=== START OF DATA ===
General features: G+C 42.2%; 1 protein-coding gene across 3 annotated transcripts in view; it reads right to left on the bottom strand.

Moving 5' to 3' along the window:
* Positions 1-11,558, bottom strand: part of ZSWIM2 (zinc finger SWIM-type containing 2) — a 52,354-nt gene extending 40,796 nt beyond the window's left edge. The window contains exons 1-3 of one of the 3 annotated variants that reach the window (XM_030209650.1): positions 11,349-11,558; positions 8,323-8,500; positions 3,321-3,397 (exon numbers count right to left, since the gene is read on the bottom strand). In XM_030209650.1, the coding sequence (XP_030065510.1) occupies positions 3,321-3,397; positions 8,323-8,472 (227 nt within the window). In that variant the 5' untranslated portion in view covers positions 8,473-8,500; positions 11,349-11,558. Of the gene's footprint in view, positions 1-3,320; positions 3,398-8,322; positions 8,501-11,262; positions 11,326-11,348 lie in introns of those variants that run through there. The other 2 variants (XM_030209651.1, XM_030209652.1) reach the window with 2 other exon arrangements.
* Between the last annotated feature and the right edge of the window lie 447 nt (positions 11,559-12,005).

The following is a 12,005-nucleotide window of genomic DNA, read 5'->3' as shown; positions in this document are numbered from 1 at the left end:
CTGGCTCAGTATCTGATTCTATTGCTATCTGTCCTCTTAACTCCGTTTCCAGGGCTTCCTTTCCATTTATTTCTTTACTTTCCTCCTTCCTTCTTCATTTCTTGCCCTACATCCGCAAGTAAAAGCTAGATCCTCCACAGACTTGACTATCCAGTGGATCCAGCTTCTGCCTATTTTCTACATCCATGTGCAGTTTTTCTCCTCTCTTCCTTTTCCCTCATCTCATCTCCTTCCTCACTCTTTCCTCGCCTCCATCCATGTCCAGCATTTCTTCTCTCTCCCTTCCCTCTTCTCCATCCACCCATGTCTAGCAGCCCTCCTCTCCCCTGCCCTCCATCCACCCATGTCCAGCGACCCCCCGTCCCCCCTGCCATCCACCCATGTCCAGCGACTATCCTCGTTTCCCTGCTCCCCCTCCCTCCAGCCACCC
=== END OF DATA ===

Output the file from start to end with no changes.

General features: G+C 42.2%; 1 protein-coding gene across 3 annotated transcripts in view; it reads right to left on the bottom strand.

Moving 5' to 3' along the window:
* Positions 1-11,558, bottom strand: part of ZSWIM2 (zinc finger SWIM-type containing 2) — a 52,354-nt gene extending 40,796 nt beyond the window's left edge. The window contains exons 1-3 of one of the 3 annotated variants that reach the window (XM_030209650.1): positions 11,349-11,558; positions 8,323-8,500; positions 3,321-3,397 (exon numbers count right to left, since the gene is read on the bottom strand). In XM_030209650.1, the coding sequence (XP_030065510.1) occupies positions 3,321-3,397; positions 8,323-8,472 (227 nt within the window). In that variant the 5' untranslated portion in view covers positions 8,473-8,500; positions 11,349-11,558. Of the gene's footprint in view, positions 1-3,320; positions 3,398-8,322; positions 8,501-11,262; positions 11,326-11,348 lie in introns of those variants that run through there. The other 2 variants (XM_030209651.1, XM_030209652.1) reach the window with 2 other exon arrangements.
* Between the last annotated feature and the right edge of the window lie 447 nt (positions 11,559-12,005).

The following is a 12,005-nucleotide window of genomic DNA, read 5'->3' as shown; positions in this document are numbered from 1 at the left end:
CTGGCTCAGTATCTGATTCTATTGCTATCTGTCCTCTTAACTCCGTTTCCAGGGCTTCCTTTCCATTTATTTCTTTACTTTCCTCCTTCCTTCTTCATTTCTTGCCCTACATCCGCAAGTAAAAGCTAGATCCTCCACAGACTTGACTATCCAGTGGATCCAGCTTCTGCCTATTTTCTACATCCATGTGCAGTTTTTCTCCTCTCTTCCTTTTCCCTCATCTCATCTCCTTCCTCACTCTTTCCTCGCCTCCATCCATGTCCAGCATTTCTTCTCTCTCCCTTCCCTCTTCTCCATCCACCCATGTCTAGCAGCCCTCCTCTCCCCTGCCCTCCATCCACCCATGTCCAGCGACCCCCCGTCCCCCCTGCCATCCACCCATGTCCAGCGACTATCCTCGTTTCCCTGCTCCCCCTCCCTCCAGCCACCC